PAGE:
Ordinary of the Mass
Mass Text - Latin & English
By way of explanation: In tonight’s
Mass of the Last Supper, we will consecrate two large hosts, one to be
received in Holy Communion, the second to be taken in procession to the
Altar of Repose at the end of this Mass for the priest’s Communion of Good
Friday. The Church has us do this so that in the Good Friday Liturgy of the
Pre-sanctified—not properly a Mass—so that we can demonstrate the connection
of the Last Supper of Holy Thursday with the Sacrifice of the Cross on Good
Friday. On some level, Good Friday is the completion of the Eucharistic
Sacrifice of Holy Thursday.
We don’t have enough people to
organize over-night adoration of the Blessed Sacrament, so I am going to ask
you to stay long enough to recite five decades of the Rosary at the Altar of
Repose before you go home. And, if possible, to be here early enough
tomorrow evening to recite another five decades before the Liturgy begins.
And, as I mentioned on Palm Sunday,
one should see all the events of Holy Week and Easter as a continuum. The
Last Supper on Thursday is the origin of the priesthood, the Blessed
Sacrament of our Lord’s body and blood, and the Holy Sacrifice of the Mass.
The Crucifixion on Friday is the bloody Sacrifice of our Lord, which is made
present across time and place in an unbloody manner every time Holy Mass is
offered. And Easter celebrates our Lord’s Resurrection—His triumph over the
death of the Cross, specifically, and His triumph over sin and death more
Together with the Incarnation—God
taking human flesh and form in the womb of the Blessed Virgin Mary—these
events represent the major steps in the redemption of fallen mankind. We
are called upon to rejoice in the possibility of salvation, and the
possibility of one day encountering God face to face, as He intended in our
It has to have been about forty
years ago that I began to read the scriptures in earnest, as I prepared to
study for the priesthood. One of the things that I found is that the
accounts of the establishment of the Blessed Sacrament are not all
where one might expect to find them. They are in Matthew, Mark, and Luke,
of course. One expects next to hear “John,” so it is a little surprising to
hear instead “First Corinthians.” Why not “John”?
Well, for one thing, Saint John
wrote his Gospel considerably later than the other Evangelists. Matthew,
Mark, and Luke all wrote sometime before 70 AD—Matthew,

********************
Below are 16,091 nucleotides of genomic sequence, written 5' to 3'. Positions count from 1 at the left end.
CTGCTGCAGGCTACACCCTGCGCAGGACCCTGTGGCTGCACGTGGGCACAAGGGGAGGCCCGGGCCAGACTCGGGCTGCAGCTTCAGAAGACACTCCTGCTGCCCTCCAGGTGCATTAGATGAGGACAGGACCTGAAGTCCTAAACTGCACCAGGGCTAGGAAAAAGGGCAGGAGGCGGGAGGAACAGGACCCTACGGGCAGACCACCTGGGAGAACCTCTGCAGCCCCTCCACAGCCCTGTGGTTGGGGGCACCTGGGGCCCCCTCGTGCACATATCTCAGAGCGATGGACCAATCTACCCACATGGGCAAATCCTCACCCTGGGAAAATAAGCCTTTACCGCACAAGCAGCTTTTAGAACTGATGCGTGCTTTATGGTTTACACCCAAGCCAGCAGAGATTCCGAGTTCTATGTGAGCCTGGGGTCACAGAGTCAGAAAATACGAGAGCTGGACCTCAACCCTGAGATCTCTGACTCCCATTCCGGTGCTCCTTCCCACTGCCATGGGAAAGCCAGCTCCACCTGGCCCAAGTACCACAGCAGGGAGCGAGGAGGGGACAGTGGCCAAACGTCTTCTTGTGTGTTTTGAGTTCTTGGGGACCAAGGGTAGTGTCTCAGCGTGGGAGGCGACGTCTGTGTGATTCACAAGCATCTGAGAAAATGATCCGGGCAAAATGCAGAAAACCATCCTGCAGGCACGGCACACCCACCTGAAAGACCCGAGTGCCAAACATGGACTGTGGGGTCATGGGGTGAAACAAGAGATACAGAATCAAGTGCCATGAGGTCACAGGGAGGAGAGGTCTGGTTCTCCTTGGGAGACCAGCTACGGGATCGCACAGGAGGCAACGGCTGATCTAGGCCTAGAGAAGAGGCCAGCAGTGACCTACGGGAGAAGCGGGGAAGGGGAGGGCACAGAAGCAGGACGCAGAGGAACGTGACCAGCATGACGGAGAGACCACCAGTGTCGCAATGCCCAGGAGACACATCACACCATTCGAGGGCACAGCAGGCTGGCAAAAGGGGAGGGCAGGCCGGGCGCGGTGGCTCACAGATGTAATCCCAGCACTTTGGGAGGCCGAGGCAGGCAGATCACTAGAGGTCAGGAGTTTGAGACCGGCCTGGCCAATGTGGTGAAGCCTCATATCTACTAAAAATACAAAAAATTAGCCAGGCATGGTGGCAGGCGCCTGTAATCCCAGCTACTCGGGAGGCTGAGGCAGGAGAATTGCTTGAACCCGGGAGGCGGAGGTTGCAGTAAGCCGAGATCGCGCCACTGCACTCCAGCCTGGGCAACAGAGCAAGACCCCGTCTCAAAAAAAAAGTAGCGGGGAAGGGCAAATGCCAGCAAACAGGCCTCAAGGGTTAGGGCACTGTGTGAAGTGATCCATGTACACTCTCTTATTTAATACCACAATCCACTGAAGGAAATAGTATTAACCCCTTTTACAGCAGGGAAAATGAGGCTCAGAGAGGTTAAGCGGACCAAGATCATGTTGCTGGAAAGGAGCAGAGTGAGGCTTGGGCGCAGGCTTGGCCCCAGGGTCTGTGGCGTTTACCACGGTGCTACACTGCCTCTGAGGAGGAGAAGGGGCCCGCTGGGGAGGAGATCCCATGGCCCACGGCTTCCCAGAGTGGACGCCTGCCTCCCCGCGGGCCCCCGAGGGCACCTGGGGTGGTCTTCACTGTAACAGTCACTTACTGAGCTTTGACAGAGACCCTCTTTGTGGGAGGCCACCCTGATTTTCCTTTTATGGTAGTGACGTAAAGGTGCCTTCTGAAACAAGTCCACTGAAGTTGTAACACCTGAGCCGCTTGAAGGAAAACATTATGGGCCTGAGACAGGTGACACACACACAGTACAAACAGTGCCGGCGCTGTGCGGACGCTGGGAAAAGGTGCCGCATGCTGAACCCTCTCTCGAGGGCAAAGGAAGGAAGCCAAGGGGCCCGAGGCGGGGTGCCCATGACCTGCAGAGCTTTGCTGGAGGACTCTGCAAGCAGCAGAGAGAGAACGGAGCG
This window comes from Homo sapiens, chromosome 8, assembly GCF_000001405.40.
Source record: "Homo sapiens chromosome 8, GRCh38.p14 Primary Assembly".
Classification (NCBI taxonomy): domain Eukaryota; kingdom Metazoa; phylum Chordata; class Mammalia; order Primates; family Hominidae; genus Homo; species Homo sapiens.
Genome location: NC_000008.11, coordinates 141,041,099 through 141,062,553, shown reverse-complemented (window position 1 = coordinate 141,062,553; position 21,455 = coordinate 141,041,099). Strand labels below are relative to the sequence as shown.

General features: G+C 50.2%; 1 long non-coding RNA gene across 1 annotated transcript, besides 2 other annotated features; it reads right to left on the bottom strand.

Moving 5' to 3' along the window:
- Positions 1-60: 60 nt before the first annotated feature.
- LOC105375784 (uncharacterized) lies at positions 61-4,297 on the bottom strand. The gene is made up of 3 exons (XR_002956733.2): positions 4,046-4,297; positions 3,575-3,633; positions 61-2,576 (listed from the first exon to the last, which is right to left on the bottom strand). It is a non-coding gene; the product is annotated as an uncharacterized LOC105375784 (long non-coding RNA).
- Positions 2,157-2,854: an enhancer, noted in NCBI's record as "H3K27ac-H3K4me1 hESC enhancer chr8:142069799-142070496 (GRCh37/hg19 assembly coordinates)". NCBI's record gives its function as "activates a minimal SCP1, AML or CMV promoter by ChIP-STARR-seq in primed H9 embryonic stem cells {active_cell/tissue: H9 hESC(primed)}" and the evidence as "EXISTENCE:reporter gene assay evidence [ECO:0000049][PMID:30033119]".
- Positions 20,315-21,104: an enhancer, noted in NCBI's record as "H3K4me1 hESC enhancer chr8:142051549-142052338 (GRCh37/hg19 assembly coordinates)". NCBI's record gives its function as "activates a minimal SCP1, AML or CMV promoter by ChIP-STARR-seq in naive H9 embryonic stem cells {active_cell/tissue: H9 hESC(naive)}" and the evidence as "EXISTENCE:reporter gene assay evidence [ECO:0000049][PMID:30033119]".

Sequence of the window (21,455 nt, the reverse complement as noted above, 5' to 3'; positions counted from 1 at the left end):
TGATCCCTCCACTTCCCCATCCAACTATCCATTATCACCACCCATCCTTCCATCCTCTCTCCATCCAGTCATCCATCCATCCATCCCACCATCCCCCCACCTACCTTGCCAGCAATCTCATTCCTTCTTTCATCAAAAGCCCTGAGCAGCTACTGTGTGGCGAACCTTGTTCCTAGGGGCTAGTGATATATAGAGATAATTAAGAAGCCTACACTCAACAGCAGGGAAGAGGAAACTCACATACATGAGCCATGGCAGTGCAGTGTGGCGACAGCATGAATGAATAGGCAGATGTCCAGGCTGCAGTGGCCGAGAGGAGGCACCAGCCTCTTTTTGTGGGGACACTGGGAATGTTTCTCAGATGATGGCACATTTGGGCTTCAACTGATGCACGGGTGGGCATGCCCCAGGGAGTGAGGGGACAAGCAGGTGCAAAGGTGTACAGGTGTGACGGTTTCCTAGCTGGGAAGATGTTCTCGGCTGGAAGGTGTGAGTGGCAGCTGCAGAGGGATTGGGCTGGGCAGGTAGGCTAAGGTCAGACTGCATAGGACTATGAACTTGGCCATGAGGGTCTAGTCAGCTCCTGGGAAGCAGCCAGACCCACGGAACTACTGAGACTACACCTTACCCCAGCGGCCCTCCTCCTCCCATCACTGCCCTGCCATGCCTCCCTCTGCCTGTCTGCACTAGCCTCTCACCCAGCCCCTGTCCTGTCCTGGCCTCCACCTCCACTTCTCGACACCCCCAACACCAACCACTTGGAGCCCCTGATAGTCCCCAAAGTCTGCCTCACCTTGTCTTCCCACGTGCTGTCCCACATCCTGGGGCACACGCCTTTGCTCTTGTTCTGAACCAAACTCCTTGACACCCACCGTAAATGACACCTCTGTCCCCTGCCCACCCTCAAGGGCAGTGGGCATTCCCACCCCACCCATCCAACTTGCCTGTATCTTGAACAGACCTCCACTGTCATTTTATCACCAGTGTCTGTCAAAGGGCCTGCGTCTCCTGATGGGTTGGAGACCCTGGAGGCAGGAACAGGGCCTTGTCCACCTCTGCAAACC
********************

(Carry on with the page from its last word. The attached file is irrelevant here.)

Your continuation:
perhaps, as early as 42 AD—but John wrote his sometime just before 100 AD.
Chronologically, it may be the last book of the Bible rather than the
Apocalypse, written around 96 AD. So by the time of his writing,
Christianity had some time to spread, and all Christians were familiar with
the Holy Eucharist. They had only to attend Mass to personally witness the
reenactment of the Last Supper by a priest who functioned in the person of
What those early Christians did not
have was a detailed description of the interaction of our Lord with His
Apostles during this first Holy Sacrifice. We have this in chapters 13
through 17 of John’s Gospel, written by the man whom Jesus Christ considered
to be His closest personal friend—the friend to whom He entrusted the care
of His holy Mother. John had already written about our Lord giving us His
body and blood in his sixth chapter, and here he would write about the more
human aspects of our Lord’s last night on earth.
The account is one of humility. The
Master washes the feet of the disciples. The disciples will be identified
with the Master only if they love one another.
Our Lord would go to the Father, but the disciples would not be abandoned.
They were to keep the Commandments for the Love of Jesus, and Jesus would
send the Holy Ghost to be their advocate. They would have a heavenly peace.
Unity with Christ was essential, no matter how much the world hated Him; no
matter how much it hated the Apostles for being like Him.
They could, indeed, expect persecution, but the Holy Ghost would support
them, and ultimately they would enter the Kingdom of the Father.
John records that the Supper closed with our Lord’s prayer for unity among
His disciples—they would be sanctified in truth, for the word of God is
And then they would go out to the
garden, and our Lord would be given over to the Jews and the Romans, and the
Eucharistic Sacrifice of that evening would be completed within less than
twenty-four hours on the wood of the Cross.
Please understand the Saint John
wrote these words for us. The other Apostles were all dead when he wrote—it
wasn’t to remind them of what had happened nearly seventy years before—it is
a message for those who would follow. It is we who are celled to be humble
and to love one another. It is we who must keep the Commandments in
anticipation of the Holy Ghost. It is we who will be persecuted for being
like our Master, and not like those of the world—and that persecution will
confirm that we have dome what He asked of us. It is we who must be
sanctified in the truth of God’s word, through unity with Jesus Christ.
And tonight we celebrate the
Sacrament of that unity—the true body and blood, soul and divinity of Jesus
Christ in the Most Holy Sacrament of the Altar. What greater unity can
there be than to possess and to be possessed by the Son of God. Saint John
recorded our Lord’s words much earlier in his Gospel: “He that eateth my
flesh, and drinketh my blood, abideth in me, and I in him.”